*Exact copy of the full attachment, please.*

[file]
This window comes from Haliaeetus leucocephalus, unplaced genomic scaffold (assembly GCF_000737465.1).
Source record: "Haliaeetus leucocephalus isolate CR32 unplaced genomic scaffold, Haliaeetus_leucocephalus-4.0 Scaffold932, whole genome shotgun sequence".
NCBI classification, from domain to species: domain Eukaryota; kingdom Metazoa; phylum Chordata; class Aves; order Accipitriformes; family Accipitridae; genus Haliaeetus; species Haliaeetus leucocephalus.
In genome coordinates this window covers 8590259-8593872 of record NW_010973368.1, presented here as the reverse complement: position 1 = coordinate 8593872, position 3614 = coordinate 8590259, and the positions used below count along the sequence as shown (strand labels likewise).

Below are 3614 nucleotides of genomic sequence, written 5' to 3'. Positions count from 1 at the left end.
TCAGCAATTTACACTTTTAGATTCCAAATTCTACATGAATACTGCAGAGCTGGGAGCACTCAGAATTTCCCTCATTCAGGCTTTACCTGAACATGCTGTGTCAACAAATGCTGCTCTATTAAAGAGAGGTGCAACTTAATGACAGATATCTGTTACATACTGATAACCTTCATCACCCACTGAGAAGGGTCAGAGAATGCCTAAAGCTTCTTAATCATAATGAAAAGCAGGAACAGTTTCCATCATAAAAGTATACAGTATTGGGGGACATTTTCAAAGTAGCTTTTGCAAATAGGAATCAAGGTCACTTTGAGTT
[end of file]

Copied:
This window comes from Haliaeetus leucocephalus, unplaced genomic scaffold (assembly GCF_000737465.1).
Source record: "Haliaeetus leucocephalus isolate CR32 unplaced genomic scaffold, Haliaeetus_leucocephalus-4.0 Scaffold932, whole genome shotgun sequence".
NCBI classification, from domain to species: domain Eukaryota; kingdom Metazoa; phylum Chordata; class Aves; order Accipitriformes; family Accipitridae; genus Haliaeetus; species Haliaeetus leucocephalus.
In genome coordinates this window covers 8590259-8593872 of record NW_010973368.1, presented here as the reverse complement: position 1 = coordinate 8593872, position 3614 = coordinate 8590259, and the positions used below count along the sequence as shown (strand labels likewise).

Below are 3614 nucleotides of genomic sequence, written 5' to 3'. Positions count from 1 at the left end.
TCAGCAATTTACACTTTTAGATTCCAAATTCTACATGAATACTGCAGAGCTGGGAGCACTCAGAATTTCCCTCATTCAGGCTTTACCTGAACATGCTGTGTCAACAAATGCTGCTCTATTAAAGAGAGGTGCAACTTAATGACAGATATCTGTTACATACTGATAACCTTCATCACCCACTGAGAAGGGTCAGAGAATGCCTAAAGCTTCTTAATCATAATGAAAAGCAGGAACAGTTTCCATCATAAAAGTATACAGTATTGGGGGACATTTTCAAAGTAGCTTTTGCAAATAGGAATCAAGGTCACTTTGAGTT